ALNE, William, of York.
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Family and Education
2nd s. of Richard Alne (d.1409) of York, tanner, by Alice (d.1407). m. by Nov. 1394, Katherine (d.1420/1), prob. da. and coh. of Margaret Knaresborough (d.1397/8), of York, seamstress, at least 1s.2
Chamberlain, York 3 Feb. 1394-5; bailiff 3 Feb.-18 May 1396; sheriff 18 May-Mich. 1396; member of the council of 24 by Mar. 1411; mayor 3 Feb. 1415-16; member of the council of 12 by June 1418.3
A prominent member of the mercantile elite of York, William followed his father’s example by playing a notable part in civic life, although whereas Richard Alne had been obliged to content himself with the two offices of chamberlain and bailiff, his son rose to occupy the mayoralty, as well as being chosen to represent his fellow citizens in Parliament. Since William’s elder brother, Robert, was in holy orders, he must have been called upon to assist in the family tanning business, yet he still found time to develop his own commercial interests. He was already being described as a merchant by 1394, when he and his wife, Katherine, acquired six messuages in York and Beverley from Robert and Maud Gunnays. It looks very much as if Maud (to whom they agreed to pay a rent of five marks p.a. for the rest of her life, in return for ownership of the property once she died) was Katherine’s sister, and that she did, indeed, die fairly soon after the date of this transaction. She apparently predeceased her mother, Margaret Knaresborough, whose will of January 1397 was to be executed by Katherine (the principal beneficiary), William Alne and Gunnays. Among the various bequests were quantities of woollen cloth set aside for individual members of Alne’s family; and it is interesting to note that he was at this time himself exporting finished cloth through the port of Kingston-upon-Hull.4
During the same period Alne became involved in the government of York, first as chamberlain and then, in 1396, as bailiff. His exercise of the second office was cut short after a few months by Richard II’s grant of corporate status to the city, which meant that he was automatically promoted to the rank of sheriff. Surprisingly little is known about his career over the next few years, until in September 1408 his father drew up a will in which he left most of his property in North Street, York, together with 40 marks in cash and a quantity of luxury goods (including six cushions embroidered with the heads of leopards) to his elder son, the priest. William was promised no more than a reversionary interest in one tenement, although the terms of a codicil drafted a few months later, in March 1409, suggest that his brother may have fallen out of favour just before the old man died. Nor was all well between William and Robert: for a few days William alone exercised rights of probate, although Robert was subsequently permitted by the ecclesiastical authorities to act as co-executor, and it was on his insistence that the will was finally registered some 12 years later. By then he was attempting to distrain for the rents and tenements which constituted his patrimony, so our Member may, just possibly, have kept back some of the estate for his own use. Whatever the source of his wealth and position, by March 1411 Alne ranked as one of ‘les mieultez vaux gentz de la citee’, being among the witnesses to formal regulations for the organization of the goldsmiths’ company. A few months later he and his wife were accorded a papal indult permitting them to use a portable altar, which also testifies to their status. Alne’s return to the first Parliament of Henry V’s reign was followed by his assumption of the office of mayor; and as such he attended the parliamentary elections of 1415 (he was present at those of 1414 (Nov.) and 1417, too). One of his less agreeable tasks was to see that the head of the traitor, Stephen, Lord Scrope, was prominently displayed on the Micklegate, and that all his effects were confiscated. A clash of jurisdictions ensued between Alne and John Waterton, the escheator of Yorkshire, as to who was, in fact, responsible for executing the commission, although Alne made a spirited defence of his position.5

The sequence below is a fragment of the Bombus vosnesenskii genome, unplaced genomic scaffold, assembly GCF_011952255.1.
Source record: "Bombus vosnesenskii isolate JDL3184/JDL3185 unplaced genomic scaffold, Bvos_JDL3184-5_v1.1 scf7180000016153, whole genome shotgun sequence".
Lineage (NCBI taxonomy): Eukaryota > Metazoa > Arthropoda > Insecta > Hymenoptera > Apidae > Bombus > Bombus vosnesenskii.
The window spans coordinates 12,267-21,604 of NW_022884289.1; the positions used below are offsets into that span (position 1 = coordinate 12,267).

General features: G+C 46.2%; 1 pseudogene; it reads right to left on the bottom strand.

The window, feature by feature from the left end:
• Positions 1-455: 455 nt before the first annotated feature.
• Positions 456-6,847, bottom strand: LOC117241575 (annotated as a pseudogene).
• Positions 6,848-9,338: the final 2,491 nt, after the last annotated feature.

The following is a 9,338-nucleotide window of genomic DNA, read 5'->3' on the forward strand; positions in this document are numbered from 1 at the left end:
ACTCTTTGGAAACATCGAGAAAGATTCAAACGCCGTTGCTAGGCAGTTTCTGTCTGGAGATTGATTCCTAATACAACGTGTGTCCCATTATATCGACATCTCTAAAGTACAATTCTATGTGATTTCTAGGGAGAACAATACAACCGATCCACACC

Alne’s last years appear to have been troubled by a series of disputes, besides that concerning the implementation of his father’s will. In 1416, for example, two of his friends, Robert Holme I* and Thomas Santon (his colleague in the Parliament of May 1413), offered bail of £40 on his behalf in the court of Chancery; and two years later he agreed, for motives now unknown, to settle a debt of £20 owed by one William Savage to a local clergyman. Moreover, by 1420 he had become embroiled in a domestic quarrel with one of his neighbours in Coppergate over the question of repairs to their adjacent dwellings. Even so, Alne now ranked as one of the most important figures in York, being a member of the council of 12 and evidently the owner of quite extensive property in the city. His date of death is not recorded, although he certainly did not survive beyond the summer of 1432, and may already have been dead when his brother sued out letters of attorney, in January 1421, so that he could distrain for his inheritance.6
Ref Volumes: 1386-1421
Variants: Aghne, Alghne.
- 1. W. Prynne, Brevia Parliamentaria Rediviva, iv. 974.
- 2. York City Archs. List of Civic Officials ed. Skaife, ff. 97-102; Test Ebor. i. 219-21; Surtees Soc. lvii. 238; cxx. 74; clxxxvi. 43-44; CP25(1)279/147/23.
- 3. Surtees Soc. lvii. 238; xcvi. 93, 122; cxxv. 68-69; Yorks. Arch. Soc. Rec. Ser. l. 207; lix. 107, 119; C219/11/7.
- 4. List of Civic Officials, ff. 97-102; CP25(1)279/147/23; E122/59/26; Test Ebor. i. 219-21.
- 5. Letters from Northern Regs. ed. Raine, 432-6; C219/11/5, 7, 12/2; CPL, vi. 338; Surtees Soc. cxx. 74.
- 6. CCR, 1413-19, p. 374; Surtees Soc. lxxv. 15; cxxv. 47, 55, 68-69, 74; clxxxvi. 43-44, 104.